La référence
Constantin Declercq | 12/13/2006
(5 out of 5 stars)

"Trois versions d'«Hérodiade» se trouvent facilement : celle enregistrée en 1963 par Pathé et disponible dans le coffret «10 Opéras français» (57 minutes), celle de Radio-France de 1974 sortie en 1985 puis rééditée par Opera d'oro (deux heures et quart) et celle-ci enregistrée en 1995 (2h45). «Hérodiade», deuxième opéra de Massenet après «Le Roi de Lahore» et immense succès à l'époque, a la particularité d'avoir cinq rôles d'égale importance : Salomé, Hérode, Hérodiade, Phanuel et Jean ont donc chacun leurs grands airs et il est en général difficile de trouver un équilibre parmi les chanteurs. Cette version, enregistrée avec Michel Plasson, l'a assez bien trouvé grâce en particulier à José Van Dam qui chante Phanuel (et donc «Dors ô cité perverse»). Nadine Denize est de nouveau Hérodiade comme en 1974. Cheryl Studer est Salomé et s'en acquitte très bien (y compris en ce qui concerne le problème délicat de la diction). Ben Heppner est Jean, peut-être le moins bon des cinq. Par contre Thomas Hampson fait un excellent Hérode (et un très beau «Vision fugitive», mélodie où apparaissent pour la première fois les canons massenetiens). Enfin, Jean-Paul Fouchécourt est la voix qui chante le bref mais ô combien important «Schemah Israël» au fond du temple. Les choeurs sont superbes et on a bien sûr droit à toutes les danses de l'acte IV."
Chaudement agréable
Sam | Seahurst, Washington | 12/07/2007
(4 out of 5 stars)

"Massenet's opera about Salome and John the Baptist, completed in 1880, has little in common with either the Bible story or the violent Strauss opera based on Oscar Wilde's play, and the final scene, so far from involving Salome in asking for John's head, has an ecstatic duet for them both, `hymning the chaste flame of their immortal love'--as the EMI synopsis graphically puts it. When John is executed, Salome then kills herself. What matters is that the opera offers five portly parts for well-contrasted voices.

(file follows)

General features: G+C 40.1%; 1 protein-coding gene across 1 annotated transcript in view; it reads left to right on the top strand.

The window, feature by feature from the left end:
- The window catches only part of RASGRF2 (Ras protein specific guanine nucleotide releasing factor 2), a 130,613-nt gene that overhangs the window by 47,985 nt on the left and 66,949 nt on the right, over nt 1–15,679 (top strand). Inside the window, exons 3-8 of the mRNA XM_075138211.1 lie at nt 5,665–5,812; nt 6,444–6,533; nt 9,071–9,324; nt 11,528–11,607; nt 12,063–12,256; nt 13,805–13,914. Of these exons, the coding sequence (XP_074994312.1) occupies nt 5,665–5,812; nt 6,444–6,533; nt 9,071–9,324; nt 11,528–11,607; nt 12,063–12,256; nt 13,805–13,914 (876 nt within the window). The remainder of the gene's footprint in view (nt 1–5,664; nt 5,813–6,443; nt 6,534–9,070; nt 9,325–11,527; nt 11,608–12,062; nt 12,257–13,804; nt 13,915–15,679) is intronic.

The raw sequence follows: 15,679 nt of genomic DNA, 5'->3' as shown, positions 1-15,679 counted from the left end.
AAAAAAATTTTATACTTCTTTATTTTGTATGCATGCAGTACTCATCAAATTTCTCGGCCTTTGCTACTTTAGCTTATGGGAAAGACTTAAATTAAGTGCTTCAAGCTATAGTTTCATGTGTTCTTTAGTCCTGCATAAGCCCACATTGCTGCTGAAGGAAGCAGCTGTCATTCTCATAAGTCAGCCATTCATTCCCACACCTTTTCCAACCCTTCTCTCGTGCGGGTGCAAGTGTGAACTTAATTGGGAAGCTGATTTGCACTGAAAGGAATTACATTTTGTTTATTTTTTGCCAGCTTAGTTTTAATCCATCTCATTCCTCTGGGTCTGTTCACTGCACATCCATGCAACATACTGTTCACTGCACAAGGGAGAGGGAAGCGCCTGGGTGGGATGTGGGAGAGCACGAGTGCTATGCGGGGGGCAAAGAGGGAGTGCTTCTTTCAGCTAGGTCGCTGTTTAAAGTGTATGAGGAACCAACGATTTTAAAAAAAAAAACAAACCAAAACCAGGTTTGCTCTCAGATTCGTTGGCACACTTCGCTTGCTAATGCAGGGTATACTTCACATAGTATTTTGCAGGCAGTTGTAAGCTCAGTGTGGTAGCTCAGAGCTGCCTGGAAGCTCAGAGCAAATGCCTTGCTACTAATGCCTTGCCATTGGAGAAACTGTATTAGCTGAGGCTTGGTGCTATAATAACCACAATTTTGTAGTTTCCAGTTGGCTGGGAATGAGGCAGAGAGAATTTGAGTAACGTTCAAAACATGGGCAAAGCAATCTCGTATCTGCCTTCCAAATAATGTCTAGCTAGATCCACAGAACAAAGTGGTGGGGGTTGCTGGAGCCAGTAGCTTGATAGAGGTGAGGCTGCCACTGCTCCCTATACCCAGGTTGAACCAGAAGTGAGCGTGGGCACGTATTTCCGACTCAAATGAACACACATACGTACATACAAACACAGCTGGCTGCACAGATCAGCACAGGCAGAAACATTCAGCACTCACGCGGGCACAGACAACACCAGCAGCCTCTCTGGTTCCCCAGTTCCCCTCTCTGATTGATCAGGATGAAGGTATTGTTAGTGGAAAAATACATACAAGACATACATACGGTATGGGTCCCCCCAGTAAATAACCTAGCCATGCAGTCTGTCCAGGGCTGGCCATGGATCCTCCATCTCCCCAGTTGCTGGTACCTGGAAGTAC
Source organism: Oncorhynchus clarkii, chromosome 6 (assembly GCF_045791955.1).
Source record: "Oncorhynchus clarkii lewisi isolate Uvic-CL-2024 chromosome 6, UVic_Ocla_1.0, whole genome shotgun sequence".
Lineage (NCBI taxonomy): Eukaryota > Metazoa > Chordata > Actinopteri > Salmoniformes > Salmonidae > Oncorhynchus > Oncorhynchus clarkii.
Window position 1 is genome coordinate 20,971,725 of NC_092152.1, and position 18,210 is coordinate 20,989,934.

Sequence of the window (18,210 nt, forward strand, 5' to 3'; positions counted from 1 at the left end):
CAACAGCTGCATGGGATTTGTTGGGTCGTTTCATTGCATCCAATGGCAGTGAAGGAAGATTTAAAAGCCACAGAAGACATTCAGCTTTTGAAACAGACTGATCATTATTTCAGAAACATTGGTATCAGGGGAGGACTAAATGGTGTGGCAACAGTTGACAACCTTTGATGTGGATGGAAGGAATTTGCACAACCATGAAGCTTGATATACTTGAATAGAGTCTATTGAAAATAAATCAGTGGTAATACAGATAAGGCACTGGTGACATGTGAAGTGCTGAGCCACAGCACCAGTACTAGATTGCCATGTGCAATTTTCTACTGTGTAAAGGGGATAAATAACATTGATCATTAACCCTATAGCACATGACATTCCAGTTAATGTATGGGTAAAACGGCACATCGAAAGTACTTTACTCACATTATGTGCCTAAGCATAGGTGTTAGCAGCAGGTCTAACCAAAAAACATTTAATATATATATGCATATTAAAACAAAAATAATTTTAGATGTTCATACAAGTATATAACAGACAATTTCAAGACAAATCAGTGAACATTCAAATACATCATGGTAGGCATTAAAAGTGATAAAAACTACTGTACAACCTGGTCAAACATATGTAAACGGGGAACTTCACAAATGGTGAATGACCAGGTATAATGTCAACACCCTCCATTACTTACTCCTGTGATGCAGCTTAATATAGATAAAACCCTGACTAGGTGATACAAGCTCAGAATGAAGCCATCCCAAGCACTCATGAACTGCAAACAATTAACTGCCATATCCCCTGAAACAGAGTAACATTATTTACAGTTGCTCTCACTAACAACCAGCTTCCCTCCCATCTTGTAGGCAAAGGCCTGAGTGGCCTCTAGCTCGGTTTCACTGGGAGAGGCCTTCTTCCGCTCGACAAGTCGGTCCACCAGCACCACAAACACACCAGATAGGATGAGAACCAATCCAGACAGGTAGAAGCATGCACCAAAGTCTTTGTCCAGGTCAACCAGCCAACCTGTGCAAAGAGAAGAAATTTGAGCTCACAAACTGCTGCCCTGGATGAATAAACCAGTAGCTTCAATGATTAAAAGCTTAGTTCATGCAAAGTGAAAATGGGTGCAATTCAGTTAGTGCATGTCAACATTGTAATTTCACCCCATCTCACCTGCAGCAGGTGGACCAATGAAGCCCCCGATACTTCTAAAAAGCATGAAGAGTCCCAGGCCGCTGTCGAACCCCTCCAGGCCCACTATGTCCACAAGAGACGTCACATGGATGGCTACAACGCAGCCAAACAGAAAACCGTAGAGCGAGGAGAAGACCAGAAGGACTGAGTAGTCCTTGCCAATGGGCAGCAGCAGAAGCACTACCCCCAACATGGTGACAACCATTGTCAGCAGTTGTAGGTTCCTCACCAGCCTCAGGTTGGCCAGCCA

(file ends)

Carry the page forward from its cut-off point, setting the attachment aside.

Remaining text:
Michel Plasson's studio recording offers well-balanced sound, sumptuous and confidently focused. His text is complete, using the final and fullest version of a work that Massenet revised several times. As Herodiade herself, Nadine Denize sings with gloriously rich, firm tone, and Thomas Hampson's portrait of Herode could hardly be richer either vocally or dramatically, with words brought out flamboyantly. It would be hard to imagine a finer Phanuel than Jose van Dam, with his well-contrasted bass-baritone incisive in attack. As for Cheryl Studer as Salome, she has rarely sung with such expressive range and beauty of tone, with words crystal-clear. Ben Heppner as Jean confirms in his clear, firmly focused delivery earlier impressions of his development as a genuine heroic tenor with few rivals today. There are first rate singers too in the small roles, and the Toulouse orchestra plays with glowing warmth and intensity, helped by the acoustic of Halle-aux-Grains.